"Two simple means to get your greens."
—Pharma, Chief Medical Officer at Delphi(missing reference)
Featured in two of the top 8 decklists at the first Energon Invitational, the Air Strike Patrol made a grand entrance into the competitive scene, showing its potential in both defensive and offensive strategies. Tailwind's remarkable ability comes at the very inexpensive cost of playing the green and blue/orange cards, most of which possess a good power level with effects in line with the strategies favored by their battle icon colors.
The aim of these notes is to quantify our rate of success in triggering abilities like Tailwind's, i.e. flipping at least one green icon while battling. Our focus will be on green icons because of the relevance of the Air Strike Patrol in the Siege metagame. But there's nothing specific to the green icon playing any role in the following notes. Therefore, the same approach could be used to calculate the probability of flipping at least one orange, blue, or black icon.
Let's start with the result, and leave some more explanatory comments for later on in these notes.
Figure 1 shows our minimum and maximum success rates as a function of the number of green cards we play. By green cards we mean every card featuring a green icon, which includes 🅆🄶 cards. Where exactly our probability lies between the minimum and maximum values depends on how many white (non-green) cards we play. A good approximation for the minimum is given by
Pmin = ( 2 − PG ) PG ,
where PG is the fraction of green cards in our deck. For example, with 10 green cards in a 40-card deck, PG = 0.25, and Pmin = 44%.
We can increase our success rate by playing white cards, so that our final probability takes the form of a product between this minimum probability and a boost factor:
P = boost factor × Pmin ,
boost factor = 1 + ( 2 − PW − 2PG ) PW ,
and PW is the fraction of white, non-green, cards in our deck. In our example, 6 white (non-green) cards would correspond to PW = 0.15 and a boost factor of 1.2. Therefore, we would flip at least one green card with probability P = 1.2 × 44% = 53%.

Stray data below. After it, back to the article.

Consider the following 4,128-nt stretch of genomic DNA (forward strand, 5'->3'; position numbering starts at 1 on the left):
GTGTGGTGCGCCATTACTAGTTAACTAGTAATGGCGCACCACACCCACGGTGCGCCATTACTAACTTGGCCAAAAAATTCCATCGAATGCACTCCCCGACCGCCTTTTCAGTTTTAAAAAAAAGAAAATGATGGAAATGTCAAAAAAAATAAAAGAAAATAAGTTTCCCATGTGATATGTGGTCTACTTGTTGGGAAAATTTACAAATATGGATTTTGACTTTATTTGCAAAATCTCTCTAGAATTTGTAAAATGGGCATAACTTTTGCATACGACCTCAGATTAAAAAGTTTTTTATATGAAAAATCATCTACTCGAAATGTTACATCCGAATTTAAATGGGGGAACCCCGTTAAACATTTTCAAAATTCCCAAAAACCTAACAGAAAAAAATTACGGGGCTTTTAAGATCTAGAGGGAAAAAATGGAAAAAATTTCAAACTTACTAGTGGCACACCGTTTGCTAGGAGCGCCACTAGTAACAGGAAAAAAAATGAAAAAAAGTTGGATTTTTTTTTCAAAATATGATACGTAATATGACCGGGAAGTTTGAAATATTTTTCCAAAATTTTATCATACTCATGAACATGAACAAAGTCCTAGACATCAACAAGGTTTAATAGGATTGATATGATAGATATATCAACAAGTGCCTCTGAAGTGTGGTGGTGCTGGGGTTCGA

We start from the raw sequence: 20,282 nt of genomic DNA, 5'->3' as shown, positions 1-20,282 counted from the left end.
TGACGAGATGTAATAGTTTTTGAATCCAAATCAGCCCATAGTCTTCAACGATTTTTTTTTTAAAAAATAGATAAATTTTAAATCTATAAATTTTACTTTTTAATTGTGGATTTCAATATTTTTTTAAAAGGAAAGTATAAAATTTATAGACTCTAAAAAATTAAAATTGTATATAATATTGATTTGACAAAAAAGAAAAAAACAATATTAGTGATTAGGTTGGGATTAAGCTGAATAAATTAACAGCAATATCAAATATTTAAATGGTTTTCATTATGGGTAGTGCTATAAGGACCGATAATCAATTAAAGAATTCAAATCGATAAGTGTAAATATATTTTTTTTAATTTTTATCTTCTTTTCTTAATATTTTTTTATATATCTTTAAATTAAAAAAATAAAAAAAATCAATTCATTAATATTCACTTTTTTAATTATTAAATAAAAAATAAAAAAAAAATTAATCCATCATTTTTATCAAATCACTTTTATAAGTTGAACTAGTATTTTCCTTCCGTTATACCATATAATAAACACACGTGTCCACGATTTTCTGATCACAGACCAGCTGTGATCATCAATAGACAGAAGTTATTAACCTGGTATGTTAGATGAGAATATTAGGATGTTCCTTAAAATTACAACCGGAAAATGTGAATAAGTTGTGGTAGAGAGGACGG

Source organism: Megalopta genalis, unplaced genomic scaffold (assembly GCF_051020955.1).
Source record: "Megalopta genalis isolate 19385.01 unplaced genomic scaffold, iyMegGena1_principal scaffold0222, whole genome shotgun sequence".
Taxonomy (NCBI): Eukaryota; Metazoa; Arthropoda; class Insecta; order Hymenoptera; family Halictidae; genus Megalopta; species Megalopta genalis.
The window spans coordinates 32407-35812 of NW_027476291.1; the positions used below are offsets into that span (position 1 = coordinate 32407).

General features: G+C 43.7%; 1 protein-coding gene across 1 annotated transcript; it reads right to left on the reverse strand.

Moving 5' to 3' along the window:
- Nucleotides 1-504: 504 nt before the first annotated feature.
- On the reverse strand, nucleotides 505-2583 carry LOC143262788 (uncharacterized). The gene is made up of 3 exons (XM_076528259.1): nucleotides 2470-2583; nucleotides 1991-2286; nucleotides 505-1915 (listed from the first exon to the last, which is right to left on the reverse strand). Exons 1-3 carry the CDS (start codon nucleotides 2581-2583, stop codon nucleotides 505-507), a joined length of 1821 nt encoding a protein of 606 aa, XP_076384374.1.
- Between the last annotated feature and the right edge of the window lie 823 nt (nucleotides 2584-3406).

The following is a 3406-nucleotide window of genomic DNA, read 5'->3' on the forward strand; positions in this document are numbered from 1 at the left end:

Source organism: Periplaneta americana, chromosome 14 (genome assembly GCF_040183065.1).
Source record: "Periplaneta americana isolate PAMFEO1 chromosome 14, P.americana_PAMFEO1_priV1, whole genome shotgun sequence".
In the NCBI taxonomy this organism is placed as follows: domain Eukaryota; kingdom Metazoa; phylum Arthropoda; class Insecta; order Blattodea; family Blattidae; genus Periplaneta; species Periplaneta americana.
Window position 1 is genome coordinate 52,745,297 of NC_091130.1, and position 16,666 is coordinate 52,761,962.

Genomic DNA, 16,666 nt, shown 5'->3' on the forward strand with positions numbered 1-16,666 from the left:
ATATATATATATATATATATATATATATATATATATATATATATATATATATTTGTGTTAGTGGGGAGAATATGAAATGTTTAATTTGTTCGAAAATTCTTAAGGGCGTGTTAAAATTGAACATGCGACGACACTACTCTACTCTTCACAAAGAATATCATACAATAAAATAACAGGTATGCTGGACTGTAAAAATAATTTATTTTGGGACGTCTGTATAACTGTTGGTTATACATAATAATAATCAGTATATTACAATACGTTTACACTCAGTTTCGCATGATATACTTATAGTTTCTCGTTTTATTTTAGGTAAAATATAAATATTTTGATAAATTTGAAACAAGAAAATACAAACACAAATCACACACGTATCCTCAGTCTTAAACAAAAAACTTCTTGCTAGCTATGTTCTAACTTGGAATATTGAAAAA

For easier reference, the minimum and maximum probabilities shown in Figure 1 are also listed in the following table:
This is everything we need to know. The remainder of these notes just provides some additional details about our approximation, and the factorization of the probability that we've employed.
We know already that with no Bold or Tough, probabilities with replacement are a good approximation of exact formulae. In this approximation, our probability of flipping at least one green card with our initial two flips is simply ( 2 − PG ) PG . Alternatively, we might flip at least a white (non-green) card, and have a second chance with our next two flips. Our chances of flipping just white is ( 2 − PW − 2PG ) PW. Therefore, our final probability of flipping at least 🄶 is
P = [1 + ( 2 − PW − 2PG ) PW ] ( 2 − PG ) PG .
Notice that 🅆🄶 cards are counted in PG and not in PW, because flipping two additional cards is irrelevant if we've already flipped a 🅆🄶 card. For example, A deck with 3 🅆🄶, 15 🄶 and 7 🅆 cards gives us the same success rate as a deck with the simpler composition 18 🄶 and 7 🅆.
Of course we haven't tried to maximize P in these notes, as that's simply achieved by playing as many green cards as we can. And we can easily check that our formula gives the right limits, P = 0% when PG = 0%, and P = 100% when PG = 100%. Instead, it has been more useful to find the minimum and maximum probability we can achieve, given the number of green cards we play. As an intuitive way of tackling this problem we have factorized P into the product of two terms: a base probability, ( 2 − PG ) PG , multiplied by a boost factor, 1 + ( 2 − PW − 2PG ) PW . The boost factor includes the effect of white cards, and increases with their number. It starts from an initial value of 1, corresponding to PW = 0%, and reaches its maximum, 1 + ( 1 − PG )2, when we play as many white cards as we can, so that PW = 1 − PG. Therefore, the lowest success rate corresponds to the case in which we don't play any white (non-green) card, and it's just equal to our base probability. Our maximum rate of success corresponds instead to the highest boost factor, and is equal to
Pmax = [ 1 + ( 1 − PG )2 ] ( 2 − PG ) PG .
These minimum and maximum rates are the black, dashed lines in Figure 1, where they are compared with their exact counterparts (green, continuous lines). The two sets of values are hardly distinguishable from each other in this plot, and our approximation ends up being remarkably good.